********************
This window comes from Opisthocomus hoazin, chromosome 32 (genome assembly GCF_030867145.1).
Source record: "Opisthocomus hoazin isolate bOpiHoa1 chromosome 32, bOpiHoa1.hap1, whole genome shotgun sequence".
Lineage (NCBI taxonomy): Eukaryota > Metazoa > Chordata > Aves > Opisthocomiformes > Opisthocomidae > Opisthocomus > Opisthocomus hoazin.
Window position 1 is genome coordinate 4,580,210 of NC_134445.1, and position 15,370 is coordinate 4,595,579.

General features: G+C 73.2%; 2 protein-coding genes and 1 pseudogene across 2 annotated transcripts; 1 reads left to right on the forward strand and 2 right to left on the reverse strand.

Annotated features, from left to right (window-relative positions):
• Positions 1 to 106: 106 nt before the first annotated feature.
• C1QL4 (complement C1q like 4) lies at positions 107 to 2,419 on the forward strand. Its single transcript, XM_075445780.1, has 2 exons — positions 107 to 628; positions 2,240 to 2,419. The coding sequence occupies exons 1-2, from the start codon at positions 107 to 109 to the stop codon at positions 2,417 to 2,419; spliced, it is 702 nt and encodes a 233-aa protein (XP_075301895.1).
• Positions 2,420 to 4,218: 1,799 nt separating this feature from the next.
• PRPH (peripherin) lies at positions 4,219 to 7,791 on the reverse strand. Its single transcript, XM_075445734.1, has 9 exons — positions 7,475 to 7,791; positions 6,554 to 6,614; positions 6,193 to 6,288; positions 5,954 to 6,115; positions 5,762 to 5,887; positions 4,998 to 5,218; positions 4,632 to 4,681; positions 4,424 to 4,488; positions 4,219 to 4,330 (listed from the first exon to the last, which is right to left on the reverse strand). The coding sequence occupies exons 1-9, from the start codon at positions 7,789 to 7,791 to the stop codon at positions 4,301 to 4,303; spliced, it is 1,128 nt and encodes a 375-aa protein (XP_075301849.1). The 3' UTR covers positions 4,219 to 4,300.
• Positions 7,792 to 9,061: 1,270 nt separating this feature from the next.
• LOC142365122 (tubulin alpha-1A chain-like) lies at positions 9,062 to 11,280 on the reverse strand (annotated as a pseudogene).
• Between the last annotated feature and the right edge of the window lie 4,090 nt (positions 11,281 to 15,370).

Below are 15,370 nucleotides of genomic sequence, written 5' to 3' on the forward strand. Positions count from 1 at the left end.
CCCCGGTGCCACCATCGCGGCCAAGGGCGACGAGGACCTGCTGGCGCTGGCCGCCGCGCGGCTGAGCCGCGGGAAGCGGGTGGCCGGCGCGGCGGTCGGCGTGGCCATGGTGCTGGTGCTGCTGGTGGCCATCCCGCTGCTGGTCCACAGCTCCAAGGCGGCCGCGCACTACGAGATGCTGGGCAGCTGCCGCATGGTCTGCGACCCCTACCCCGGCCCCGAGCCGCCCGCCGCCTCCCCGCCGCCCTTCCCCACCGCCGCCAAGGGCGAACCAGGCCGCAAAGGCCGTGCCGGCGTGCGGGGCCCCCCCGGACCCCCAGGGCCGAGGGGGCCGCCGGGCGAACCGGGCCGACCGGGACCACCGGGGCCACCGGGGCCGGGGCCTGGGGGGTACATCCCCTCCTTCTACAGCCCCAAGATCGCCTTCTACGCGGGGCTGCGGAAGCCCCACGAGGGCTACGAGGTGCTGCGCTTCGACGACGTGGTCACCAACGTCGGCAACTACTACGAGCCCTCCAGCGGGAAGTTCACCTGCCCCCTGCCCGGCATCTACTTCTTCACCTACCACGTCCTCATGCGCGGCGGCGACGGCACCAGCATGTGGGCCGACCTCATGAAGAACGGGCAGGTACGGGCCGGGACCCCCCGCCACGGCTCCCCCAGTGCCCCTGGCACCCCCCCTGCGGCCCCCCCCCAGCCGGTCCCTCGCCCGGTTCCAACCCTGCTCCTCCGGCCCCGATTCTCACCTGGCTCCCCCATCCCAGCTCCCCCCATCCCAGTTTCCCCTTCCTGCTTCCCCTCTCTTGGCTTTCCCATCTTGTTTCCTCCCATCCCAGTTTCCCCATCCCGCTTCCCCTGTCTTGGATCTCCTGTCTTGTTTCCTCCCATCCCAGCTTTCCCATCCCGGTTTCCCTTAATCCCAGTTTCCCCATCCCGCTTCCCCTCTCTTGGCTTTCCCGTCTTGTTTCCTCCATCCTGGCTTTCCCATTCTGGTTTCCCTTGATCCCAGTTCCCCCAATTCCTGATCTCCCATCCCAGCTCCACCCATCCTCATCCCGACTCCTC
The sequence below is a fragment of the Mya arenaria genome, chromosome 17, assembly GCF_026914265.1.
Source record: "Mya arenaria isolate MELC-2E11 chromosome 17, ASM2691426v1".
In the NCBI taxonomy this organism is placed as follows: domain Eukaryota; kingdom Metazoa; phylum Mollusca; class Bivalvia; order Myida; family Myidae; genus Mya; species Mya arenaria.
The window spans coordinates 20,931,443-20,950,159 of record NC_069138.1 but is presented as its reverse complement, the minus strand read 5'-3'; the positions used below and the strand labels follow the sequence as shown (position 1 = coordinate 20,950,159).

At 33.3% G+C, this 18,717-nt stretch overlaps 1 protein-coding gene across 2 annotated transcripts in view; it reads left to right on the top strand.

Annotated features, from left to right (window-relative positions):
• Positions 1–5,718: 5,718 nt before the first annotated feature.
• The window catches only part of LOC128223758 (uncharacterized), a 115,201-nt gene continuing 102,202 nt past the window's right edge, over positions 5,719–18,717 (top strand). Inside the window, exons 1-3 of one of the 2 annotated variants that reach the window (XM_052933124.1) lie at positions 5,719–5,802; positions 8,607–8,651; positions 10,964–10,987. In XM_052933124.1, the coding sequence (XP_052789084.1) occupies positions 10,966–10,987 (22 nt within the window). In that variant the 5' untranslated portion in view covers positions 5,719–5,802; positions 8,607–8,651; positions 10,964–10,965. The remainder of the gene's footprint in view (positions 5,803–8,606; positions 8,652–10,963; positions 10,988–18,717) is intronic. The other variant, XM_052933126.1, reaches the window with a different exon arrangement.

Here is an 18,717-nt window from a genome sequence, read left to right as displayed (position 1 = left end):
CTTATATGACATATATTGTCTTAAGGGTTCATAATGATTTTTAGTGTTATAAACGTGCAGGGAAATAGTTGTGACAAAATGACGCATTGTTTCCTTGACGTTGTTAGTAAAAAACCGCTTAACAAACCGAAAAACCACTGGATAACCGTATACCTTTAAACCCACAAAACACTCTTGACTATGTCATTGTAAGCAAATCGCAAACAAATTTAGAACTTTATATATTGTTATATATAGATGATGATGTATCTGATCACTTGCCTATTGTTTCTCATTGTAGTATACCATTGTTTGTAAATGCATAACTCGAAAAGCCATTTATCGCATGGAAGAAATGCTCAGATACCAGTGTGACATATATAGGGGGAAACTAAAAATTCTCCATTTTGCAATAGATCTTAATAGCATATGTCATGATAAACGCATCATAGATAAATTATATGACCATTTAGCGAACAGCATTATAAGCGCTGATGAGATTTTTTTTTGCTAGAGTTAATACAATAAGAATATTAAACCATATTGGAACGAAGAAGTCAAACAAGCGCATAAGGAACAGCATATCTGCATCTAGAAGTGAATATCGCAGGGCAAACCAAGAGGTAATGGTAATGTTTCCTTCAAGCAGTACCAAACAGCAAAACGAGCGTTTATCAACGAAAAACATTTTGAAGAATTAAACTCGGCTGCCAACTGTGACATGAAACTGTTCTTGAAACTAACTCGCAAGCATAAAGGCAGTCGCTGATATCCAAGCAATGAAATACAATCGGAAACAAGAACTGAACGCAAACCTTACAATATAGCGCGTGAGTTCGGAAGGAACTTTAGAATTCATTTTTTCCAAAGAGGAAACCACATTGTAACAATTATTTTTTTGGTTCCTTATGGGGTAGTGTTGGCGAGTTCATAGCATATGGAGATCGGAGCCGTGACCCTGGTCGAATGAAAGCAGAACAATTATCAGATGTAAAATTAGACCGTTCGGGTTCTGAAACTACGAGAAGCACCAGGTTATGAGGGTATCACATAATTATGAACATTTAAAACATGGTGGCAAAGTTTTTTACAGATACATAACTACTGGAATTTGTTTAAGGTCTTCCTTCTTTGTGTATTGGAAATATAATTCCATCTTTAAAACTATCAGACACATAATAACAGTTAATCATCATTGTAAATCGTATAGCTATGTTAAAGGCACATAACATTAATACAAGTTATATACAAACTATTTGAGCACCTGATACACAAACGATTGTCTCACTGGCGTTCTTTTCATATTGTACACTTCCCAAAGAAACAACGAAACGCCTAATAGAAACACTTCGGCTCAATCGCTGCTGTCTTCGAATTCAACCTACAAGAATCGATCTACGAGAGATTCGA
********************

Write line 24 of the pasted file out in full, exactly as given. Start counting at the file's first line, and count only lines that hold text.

Here is an 18,717-nt window from a genome sequence, read left to right as displayed (position 1 = left end):